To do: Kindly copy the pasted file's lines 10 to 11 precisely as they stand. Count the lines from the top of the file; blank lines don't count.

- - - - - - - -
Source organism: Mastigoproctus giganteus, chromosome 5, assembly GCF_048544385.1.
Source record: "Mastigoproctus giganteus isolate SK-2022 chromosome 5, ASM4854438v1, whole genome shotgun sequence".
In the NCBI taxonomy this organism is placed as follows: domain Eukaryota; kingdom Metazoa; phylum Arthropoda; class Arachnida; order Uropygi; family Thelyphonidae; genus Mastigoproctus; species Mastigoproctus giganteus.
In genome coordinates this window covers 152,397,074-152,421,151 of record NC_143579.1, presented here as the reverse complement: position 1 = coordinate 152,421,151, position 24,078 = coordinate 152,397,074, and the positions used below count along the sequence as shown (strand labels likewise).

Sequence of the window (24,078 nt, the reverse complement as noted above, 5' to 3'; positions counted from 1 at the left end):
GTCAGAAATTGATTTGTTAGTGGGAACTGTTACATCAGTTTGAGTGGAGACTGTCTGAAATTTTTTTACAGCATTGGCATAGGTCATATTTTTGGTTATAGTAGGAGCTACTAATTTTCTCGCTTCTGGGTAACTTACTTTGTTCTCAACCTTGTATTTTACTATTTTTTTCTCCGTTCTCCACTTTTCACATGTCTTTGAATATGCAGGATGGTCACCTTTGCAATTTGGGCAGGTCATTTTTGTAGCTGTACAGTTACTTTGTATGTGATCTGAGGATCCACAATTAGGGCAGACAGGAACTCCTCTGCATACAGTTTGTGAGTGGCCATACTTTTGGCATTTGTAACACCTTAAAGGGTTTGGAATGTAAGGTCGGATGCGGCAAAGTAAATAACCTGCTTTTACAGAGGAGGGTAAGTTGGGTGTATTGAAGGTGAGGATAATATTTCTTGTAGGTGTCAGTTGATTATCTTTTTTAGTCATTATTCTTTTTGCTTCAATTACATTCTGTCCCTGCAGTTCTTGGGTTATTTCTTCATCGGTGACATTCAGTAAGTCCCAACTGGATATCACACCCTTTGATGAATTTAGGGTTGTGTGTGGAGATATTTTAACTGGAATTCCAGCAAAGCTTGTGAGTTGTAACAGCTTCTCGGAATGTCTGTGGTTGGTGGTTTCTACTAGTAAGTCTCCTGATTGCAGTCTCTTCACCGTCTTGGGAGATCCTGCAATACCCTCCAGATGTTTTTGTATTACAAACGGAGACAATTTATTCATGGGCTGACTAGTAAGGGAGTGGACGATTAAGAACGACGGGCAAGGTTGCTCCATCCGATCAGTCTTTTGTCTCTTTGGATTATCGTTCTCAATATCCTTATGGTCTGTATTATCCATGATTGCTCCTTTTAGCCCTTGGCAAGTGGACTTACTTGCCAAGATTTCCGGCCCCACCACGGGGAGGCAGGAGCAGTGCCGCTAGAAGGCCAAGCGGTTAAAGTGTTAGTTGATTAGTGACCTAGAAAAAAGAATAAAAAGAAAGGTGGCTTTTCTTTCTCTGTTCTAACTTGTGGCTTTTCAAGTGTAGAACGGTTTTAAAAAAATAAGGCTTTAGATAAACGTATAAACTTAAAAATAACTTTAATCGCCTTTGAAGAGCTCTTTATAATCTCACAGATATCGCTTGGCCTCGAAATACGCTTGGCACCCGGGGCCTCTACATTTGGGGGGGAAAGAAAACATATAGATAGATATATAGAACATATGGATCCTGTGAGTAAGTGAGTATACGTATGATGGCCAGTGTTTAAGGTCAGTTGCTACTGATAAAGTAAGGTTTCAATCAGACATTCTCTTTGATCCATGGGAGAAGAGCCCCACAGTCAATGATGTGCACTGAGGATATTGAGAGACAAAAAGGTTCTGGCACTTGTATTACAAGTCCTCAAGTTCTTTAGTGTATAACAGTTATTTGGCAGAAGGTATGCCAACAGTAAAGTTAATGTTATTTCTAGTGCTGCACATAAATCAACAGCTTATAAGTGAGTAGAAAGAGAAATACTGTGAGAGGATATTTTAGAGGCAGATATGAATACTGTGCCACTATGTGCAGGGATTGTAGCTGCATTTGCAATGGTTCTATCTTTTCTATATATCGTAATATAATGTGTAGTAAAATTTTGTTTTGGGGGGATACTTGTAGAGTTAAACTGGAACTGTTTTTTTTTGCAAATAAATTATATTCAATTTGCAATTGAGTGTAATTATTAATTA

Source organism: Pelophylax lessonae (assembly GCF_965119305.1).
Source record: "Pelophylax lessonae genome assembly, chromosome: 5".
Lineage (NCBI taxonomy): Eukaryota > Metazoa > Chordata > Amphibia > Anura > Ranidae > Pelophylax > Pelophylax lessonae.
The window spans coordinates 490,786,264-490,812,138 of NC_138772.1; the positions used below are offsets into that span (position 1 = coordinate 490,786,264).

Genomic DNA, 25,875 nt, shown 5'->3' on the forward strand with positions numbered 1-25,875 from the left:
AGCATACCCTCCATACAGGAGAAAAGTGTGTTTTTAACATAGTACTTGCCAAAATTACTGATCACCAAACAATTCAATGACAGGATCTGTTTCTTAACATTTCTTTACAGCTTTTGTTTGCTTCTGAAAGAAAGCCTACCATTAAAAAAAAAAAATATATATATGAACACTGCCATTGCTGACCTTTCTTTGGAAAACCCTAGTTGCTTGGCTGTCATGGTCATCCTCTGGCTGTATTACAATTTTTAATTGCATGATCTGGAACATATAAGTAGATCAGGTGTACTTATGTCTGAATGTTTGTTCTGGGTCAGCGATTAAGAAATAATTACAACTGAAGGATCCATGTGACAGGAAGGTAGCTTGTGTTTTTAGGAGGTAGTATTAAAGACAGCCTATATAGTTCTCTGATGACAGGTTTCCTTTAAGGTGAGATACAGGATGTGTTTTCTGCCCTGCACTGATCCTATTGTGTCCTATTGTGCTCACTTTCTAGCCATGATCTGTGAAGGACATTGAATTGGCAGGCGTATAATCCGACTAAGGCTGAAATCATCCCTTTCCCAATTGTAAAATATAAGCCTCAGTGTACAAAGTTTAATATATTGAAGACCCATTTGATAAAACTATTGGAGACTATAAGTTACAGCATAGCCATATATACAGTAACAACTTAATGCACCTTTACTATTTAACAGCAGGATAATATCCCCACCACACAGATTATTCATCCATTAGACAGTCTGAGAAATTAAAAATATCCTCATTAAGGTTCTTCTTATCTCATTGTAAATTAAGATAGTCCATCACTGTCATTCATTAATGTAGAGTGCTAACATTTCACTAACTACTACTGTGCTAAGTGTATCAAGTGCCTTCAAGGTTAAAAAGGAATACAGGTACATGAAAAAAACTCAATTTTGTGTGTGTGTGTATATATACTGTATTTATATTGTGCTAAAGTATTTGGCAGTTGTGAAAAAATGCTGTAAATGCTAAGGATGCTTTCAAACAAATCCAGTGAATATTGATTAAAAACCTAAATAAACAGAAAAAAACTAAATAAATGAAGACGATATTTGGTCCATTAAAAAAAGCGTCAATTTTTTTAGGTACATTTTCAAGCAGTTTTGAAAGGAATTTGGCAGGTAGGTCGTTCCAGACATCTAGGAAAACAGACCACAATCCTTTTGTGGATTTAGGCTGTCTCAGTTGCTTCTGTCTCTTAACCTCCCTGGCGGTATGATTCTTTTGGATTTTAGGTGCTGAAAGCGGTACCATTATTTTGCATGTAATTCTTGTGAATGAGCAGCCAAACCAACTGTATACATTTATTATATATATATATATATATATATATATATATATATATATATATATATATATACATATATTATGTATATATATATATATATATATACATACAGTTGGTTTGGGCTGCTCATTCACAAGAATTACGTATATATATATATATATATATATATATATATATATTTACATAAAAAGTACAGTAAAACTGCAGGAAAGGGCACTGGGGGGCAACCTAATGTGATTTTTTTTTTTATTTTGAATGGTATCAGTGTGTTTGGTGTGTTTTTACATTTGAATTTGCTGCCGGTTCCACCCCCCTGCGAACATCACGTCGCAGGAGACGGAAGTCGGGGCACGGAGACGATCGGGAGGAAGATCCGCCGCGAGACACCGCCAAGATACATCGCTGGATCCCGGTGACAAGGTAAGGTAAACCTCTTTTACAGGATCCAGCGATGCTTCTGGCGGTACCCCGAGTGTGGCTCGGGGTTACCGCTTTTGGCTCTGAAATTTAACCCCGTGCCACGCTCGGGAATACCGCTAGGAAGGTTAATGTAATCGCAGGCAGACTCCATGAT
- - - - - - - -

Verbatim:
The window spans coordinates 490,786,264-490,812,138 of NC_138772.1; the positions used below are offsets into that span (position 1 = coordinate 490,786,264).

Genomic DNA, 25,875 nt, shown 5'->3' on the forward strand with positions numbered 1-25,875 from the left: